Why Israel Could Be the Answer to the Jewish Education Crisis

With three children in Jewish day schools in Canada, Stephen Epstein found the tuition prices prohibitive.

Why Israel  758 (photo credit: NEFESH B'NEFESH)
Why Israel 758
(photo credit: NEFESH B'NEFESH)
“In the United States and in Canada, you either have to be really poor and get all or some of the education subsidized, or you have to be really rich so that you don’t have to depend on it,” said Epstein. “Making sure our kids got a great Jewish education was a major factor in why we decided to make Aliyah.” 
With the cost of Jewish day school tuition often exceeding $20,000 a year in North America, many families are struggling to provide their children with a quality Jewish education—if they ultimately choose to do so. 
“In America, you have to make a decision about whether Jewish education is a part of your values, whereas in Israel, it’s a way of life,” said Avi Silverman, Nefesh B’Nefesh’s Education Specialist.
Some families, like Epstein’s, are considering Israel’s religious school system, which provides education at public elementary schools for an annual tuition price of 1,000 NIS a year ($280). Alternatively, semi-private options have tuition prices that range from 3,600 NIS to 10,000 NIS ($1,000 to $2,800) per year. Though these tuitions are much lower than those at North American Jewish private schools, it is important to note that Israeli salaries are not as high.
In addition to its low cost, Israeli education is known for its progressiveness. “Education in Israel goes far beyond the classroom,” said Silverman. “It’s extremely experiential, with volunteer work, holiday activities, intergenerational programming, and field trips woven into the regular curriculum.”
With all schools partly run by the government, Israel is home to diverse Jewish schools for children in grades 1-8 that offer strong secular curricula, a range of religious study options, as well as staff support for new Olim.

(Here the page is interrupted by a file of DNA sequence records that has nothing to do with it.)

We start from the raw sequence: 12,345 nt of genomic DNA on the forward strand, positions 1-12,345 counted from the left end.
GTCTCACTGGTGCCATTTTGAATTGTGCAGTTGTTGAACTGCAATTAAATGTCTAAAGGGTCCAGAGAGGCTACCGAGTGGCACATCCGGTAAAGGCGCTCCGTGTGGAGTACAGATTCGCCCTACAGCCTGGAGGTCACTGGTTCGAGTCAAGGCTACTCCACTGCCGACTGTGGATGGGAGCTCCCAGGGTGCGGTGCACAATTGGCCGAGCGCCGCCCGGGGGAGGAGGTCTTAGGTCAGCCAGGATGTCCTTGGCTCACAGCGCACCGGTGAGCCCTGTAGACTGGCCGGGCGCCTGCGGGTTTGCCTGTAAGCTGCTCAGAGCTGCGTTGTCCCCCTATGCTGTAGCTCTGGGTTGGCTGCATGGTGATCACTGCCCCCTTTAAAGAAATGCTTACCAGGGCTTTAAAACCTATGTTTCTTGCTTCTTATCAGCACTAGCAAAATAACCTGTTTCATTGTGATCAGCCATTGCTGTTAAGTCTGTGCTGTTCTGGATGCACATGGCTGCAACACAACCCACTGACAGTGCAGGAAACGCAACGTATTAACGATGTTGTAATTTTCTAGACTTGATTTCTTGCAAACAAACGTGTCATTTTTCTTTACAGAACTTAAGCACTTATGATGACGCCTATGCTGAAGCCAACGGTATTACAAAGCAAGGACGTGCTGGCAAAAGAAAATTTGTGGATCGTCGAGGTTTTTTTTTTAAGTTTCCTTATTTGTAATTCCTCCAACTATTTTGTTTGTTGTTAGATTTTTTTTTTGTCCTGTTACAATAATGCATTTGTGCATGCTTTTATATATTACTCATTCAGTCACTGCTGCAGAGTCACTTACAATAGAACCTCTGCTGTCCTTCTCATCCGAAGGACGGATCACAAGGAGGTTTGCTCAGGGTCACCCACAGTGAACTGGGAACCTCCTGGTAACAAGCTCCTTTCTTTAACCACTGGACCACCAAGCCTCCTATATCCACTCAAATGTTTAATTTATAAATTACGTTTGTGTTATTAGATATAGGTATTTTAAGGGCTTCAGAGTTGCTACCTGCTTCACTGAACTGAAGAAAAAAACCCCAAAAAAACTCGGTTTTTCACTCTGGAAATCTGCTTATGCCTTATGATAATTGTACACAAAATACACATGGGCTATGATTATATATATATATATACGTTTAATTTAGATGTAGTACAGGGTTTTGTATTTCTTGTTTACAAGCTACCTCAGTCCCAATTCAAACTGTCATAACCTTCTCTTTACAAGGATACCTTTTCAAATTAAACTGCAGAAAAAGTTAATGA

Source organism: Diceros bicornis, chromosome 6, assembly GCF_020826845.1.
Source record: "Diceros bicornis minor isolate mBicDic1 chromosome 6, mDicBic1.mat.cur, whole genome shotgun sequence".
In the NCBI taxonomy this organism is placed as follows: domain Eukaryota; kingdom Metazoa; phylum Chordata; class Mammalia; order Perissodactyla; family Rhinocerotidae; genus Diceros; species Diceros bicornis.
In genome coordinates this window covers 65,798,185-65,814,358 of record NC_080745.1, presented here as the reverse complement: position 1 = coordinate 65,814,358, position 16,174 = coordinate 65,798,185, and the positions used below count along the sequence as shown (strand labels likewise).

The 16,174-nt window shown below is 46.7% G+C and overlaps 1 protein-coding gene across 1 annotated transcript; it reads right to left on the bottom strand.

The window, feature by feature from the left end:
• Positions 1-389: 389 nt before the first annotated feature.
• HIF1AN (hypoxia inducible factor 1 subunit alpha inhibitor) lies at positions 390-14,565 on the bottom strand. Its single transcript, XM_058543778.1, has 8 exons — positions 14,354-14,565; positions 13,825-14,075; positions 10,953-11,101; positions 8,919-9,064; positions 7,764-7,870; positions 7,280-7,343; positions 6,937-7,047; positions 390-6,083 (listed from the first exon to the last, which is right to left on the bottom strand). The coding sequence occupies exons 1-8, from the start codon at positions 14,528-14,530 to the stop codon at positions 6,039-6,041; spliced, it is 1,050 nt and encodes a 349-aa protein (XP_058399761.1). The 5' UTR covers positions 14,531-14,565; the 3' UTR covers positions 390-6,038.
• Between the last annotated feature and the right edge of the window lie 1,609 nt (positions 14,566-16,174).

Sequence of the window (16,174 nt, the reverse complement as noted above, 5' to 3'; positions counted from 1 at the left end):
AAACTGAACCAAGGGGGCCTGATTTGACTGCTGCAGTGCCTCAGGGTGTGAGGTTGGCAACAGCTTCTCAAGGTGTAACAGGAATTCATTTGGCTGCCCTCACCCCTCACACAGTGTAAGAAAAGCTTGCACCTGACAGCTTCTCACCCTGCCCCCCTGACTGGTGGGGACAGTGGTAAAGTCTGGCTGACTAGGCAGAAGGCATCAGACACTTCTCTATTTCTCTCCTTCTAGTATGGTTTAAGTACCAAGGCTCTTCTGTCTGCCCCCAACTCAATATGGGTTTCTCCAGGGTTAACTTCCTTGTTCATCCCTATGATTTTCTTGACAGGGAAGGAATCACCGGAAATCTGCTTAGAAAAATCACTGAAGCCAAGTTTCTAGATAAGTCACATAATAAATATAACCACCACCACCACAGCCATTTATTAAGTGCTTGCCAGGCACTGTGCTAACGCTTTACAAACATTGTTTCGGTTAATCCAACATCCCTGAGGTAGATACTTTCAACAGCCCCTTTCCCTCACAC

Public Religious Schools
Tuition: 1,000 NIS a year
After moving to Israel in 2005, Epstein and his wife opted to send their children to Mamlachti Dati schools, Israel’s public religious schools. Mamlachti Dati schools, also called Mamad schools, often have students that range from secular to Orthodox. While some schools separate students by gender in elementary schools, others do not. 
At Tachkemoni, Epstein’s daughter’s elementary school, teachers accompany the students for two years in order to forge a closer connection to the students and to ensure a higher level of learning continuity. In addition to the secular and religious curricula that the school provides, there are also school trips, staff members who make themselves available to parents, daily prayer services, Rosh Chodesh celebrations, and a special program for gifted children.
After making Aliyah from New York, where she sent her daughters to a private Jewish day school in Manhattan, Lois Lebowitz opted to enroll them in Efrata, a Mamlachti Dati school in Jerusalem. “The class sizes are larger, but students can still do very well, especially if the parents stay in touch with teachers by phone or email.”
Because the school has a large presence of English-speaking Olim, it offers a strong English educational program, as well as a dedicated counselor to help students with their Hebrew.
Another type of religious public school in Israel is the Mamlachti Dati Torani school. These schools offer a stronger emphasis on Torah studies and a focus on developing a more rigorous religious atmosphere. In these schools, boys and girls study in separate classes, and attend separate schools after fifth grade.
Tova Goldfine, an Olah who sent her daughter to a Mamlachti Dati Torani school in Har Nof was impressed to see how committed the teachers were to her daughter’s welfare, encouraging her to call them at home if necessary. “I feel like the teachers really appreciate the choice we made to move to Israel,” said Goldfine. 
Semi-Private Orthodox Schools
Tuition: 5,000 NIS - 10,000 NIS a year
Many parents who previously sent their children to liberal modern Orthodox day schools may find that semi-private Orthodox schools best fit their values. Schools like Hartman (with separate schools for boys and girls) and Pelech (for girls) have strong secular curricula, with diverse subjects that include Yiddish, Arabic, and theater, as well as Jewish studies programs, which encourage students to challenge and question tradition while respecting it. The schools, which are both located in Jerusalem, also strongly emphasize community service.